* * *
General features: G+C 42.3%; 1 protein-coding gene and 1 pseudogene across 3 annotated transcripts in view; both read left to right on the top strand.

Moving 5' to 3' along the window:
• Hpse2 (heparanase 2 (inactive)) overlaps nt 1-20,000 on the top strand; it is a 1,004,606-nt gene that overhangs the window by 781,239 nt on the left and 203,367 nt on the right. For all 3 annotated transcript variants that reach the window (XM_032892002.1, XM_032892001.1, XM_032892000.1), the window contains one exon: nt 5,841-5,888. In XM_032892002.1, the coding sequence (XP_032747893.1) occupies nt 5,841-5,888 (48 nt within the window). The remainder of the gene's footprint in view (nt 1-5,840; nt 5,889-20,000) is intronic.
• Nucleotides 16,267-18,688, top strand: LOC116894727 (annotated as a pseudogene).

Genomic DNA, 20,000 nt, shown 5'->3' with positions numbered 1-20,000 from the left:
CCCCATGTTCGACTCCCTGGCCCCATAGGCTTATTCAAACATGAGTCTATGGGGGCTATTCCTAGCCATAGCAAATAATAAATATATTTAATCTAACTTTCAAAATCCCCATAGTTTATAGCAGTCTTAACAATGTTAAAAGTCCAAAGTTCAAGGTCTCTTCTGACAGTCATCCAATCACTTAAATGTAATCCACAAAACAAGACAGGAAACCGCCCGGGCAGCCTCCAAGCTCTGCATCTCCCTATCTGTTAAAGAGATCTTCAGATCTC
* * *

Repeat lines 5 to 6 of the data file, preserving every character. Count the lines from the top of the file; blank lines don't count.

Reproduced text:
Genomic DNA, 20,000 nt, shown 5'->3' with positions numbered 1-20,000 from the left:
CCCCATGTTCGACTCCCTGGCCCCATAGGCTTATTCAAACATGAGTCTATGGGGGCTATTCCTAGCCATAGCAAATAATAAATATATTTAATCTAACTTTCAAAATCCCCATAGTTTATAGCAGTCTTAACAATGTTAAAAGTCCAAAGTTCAAGGTCTCTTCTGACAGTCATCCAATCACTTAAATGTAATCCACAAAACAAGACAGGAAACCGCCCGGGCAGCCTCCAAGCTCTGCATCTCCCTATCTGTTAAAGAGATCTTCAGATCTC